A quirk of scheduling means that Sarah Rasmussen’s Twin Cities directorial debut after taking over the Jungle won’t be seen at the Lyn-Lake theater. Instead, it will perform for prison audiences, community centers, and eventually the public at Open Book and Bedlam Lowertown.
Rasmussen was contracted to direct Dear World for Ten Thousand Things before she had even interviewed for the Jungle job. "I was glad they made it work with my schedule. They are a company I just love, and I wanted to see through my commitment to work with them,” she says.
Dear World is a Jerry Herman musical based on The Madwoman of Chaillot, a French satire written during World War II about a group of eccentrics who fight off a mob of evil industrialists bent on exploiting an oil reserve located beneath a beloved Parisian cafe.
In casting, Rasmussen pushed the idea of outsiders. “The story has a character called the Mute, who magically talks at the end. But I didn’t want to have a ‘magical’ minority member that just serves the play without being authentic,” she says.
For the role, she hired deaf actor Shawn Vriezen. “It’s the first time Ten Thousand Things has worked with a deaf actor in the room. He worked with a couple of interpreters, and I learned so much. There is such a different way of communicating,” Rasmussen says.
Some of those differences were discovered on the very first day of rehearsals, where the rest of the group realized that their habit of talking all at once or on top of each other made it difficult for Vriezen and his two interpreters to keep up in the conversations.
“One person had to talk at a time. It makes you more aware of what you want to say and to reflect and listen before you speak. We were chagrined to find out how much we talk over each other and pile in on each other,” Rasmussen says.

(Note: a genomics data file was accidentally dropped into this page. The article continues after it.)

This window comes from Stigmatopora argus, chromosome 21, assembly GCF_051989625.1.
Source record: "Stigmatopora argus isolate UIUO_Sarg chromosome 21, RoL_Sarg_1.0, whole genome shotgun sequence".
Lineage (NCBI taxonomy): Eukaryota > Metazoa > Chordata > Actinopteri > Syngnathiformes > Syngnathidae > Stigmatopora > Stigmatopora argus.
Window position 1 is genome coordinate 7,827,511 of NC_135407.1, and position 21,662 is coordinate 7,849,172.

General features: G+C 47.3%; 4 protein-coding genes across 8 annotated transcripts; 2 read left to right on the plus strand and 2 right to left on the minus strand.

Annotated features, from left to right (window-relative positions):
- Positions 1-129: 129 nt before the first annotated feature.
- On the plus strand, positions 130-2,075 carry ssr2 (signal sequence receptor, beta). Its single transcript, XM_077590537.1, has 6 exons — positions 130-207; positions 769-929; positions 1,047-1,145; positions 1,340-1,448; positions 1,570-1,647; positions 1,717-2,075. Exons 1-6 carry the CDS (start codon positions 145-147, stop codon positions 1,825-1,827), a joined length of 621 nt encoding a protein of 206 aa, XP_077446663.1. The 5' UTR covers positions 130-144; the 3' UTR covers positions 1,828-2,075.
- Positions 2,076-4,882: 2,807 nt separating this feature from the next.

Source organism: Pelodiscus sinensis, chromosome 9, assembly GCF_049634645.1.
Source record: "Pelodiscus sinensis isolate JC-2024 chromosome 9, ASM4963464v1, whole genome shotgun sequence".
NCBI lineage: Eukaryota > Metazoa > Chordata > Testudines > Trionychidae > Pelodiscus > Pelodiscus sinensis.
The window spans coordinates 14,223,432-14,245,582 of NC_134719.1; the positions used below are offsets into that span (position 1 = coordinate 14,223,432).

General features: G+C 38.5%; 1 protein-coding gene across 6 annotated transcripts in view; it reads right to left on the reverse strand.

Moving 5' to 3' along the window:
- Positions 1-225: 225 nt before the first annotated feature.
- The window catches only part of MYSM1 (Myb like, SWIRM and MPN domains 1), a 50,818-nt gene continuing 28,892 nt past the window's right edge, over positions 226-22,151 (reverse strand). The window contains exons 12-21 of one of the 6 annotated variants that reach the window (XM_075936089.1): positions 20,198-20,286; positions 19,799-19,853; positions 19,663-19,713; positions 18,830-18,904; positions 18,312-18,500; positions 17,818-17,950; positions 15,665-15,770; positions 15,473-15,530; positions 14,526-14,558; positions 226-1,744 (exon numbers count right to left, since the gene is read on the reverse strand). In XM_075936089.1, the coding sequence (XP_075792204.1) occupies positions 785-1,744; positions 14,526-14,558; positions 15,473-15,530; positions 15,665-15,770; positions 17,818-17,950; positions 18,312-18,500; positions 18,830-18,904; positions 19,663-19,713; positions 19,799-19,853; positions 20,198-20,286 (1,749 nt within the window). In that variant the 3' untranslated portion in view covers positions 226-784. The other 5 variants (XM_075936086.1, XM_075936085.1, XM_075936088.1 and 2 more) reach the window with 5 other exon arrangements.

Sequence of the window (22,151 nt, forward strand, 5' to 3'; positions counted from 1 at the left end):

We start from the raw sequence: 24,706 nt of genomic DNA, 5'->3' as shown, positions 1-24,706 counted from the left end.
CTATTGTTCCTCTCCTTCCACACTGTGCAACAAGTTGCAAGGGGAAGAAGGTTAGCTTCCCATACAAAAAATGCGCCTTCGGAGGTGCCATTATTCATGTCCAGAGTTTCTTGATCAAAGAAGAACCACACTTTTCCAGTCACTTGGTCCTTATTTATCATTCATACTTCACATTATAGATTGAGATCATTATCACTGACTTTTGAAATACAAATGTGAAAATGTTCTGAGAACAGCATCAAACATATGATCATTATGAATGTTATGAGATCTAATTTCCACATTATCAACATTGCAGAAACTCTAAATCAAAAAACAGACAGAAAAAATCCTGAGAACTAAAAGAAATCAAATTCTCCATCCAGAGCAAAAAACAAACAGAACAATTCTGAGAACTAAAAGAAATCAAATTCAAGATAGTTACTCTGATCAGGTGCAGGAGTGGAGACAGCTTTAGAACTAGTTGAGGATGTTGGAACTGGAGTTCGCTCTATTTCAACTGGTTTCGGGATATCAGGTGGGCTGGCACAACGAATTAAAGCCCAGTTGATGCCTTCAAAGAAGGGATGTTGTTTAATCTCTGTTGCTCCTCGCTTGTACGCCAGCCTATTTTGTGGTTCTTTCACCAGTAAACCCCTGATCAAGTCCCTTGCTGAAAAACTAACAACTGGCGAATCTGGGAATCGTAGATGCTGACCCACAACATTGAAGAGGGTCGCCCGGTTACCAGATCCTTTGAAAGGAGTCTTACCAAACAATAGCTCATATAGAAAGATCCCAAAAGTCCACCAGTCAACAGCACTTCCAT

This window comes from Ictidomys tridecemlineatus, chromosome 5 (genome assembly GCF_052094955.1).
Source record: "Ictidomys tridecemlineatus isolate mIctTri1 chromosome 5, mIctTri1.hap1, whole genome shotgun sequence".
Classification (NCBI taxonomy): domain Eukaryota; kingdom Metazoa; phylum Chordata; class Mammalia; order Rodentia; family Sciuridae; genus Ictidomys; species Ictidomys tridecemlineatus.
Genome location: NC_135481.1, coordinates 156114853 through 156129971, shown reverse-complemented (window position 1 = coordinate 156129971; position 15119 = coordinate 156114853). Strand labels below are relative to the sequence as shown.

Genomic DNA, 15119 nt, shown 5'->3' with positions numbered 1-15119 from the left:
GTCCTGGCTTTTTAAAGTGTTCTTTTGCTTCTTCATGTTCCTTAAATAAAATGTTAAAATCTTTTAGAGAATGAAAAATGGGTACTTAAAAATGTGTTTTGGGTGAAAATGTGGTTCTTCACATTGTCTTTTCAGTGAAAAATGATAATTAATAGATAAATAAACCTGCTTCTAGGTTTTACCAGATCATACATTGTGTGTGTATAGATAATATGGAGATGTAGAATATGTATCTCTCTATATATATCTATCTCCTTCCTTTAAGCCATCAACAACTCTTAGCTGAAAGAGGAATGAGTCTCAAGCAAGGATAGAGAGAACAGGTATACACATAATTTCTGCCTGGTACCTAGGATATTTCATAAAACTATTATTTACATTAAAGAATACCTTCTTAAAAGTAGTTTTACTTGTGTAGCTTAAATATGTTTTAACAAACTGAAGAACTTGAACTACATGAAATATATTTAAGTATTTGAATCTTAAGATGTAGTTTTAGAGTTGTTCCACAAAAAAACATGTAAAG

Another performer, Janet Paone, “is an incredible singer and improv artist. She has extreme vision impairment. She sees the world in a completely different way. That was great in the room too. It’s one thing to say this is a group of really eccentric people with different perspectives, but it is more interesting to watch a person navigate with challenges. I am hoping this is something audiences also see,” Rasmussen says.
While the play was chosen quite some time ago, the Paris attacks in December brought the issues to the fore. “It really looks at the question of whether good can triumph over evil,” Rasmussen says. “That being said, both the original play and the musical felt a little sunny and easy. I think today we can’t ask these questions and have it be a completely black and white question. We worked to complicate the ending. At what cost can good really try to make a dent in what is evil?”
Don’t forget this is a musical, with one of the great tunesmiths providing the score. Musically, it is up to Peter Vitale (with some assists from the ensemble).
“It is very lush and romantic and it is very inventive and whimsical," Rasmussen says. "Personally for me, I think it is really fun to do a musical that is not really seen or done.”
IF YOU GO:
Friday through Feb. 7
Open Book (Friday-Jan. 24; Feb. 4-7)
1011 Washington Ave. S., Minneapolis
Bedlam Lowertown (Jan. 28-31)
213 E. Fourth St., St. Paul
For tickets and more information, call 1-800-838-3006 or visit online.
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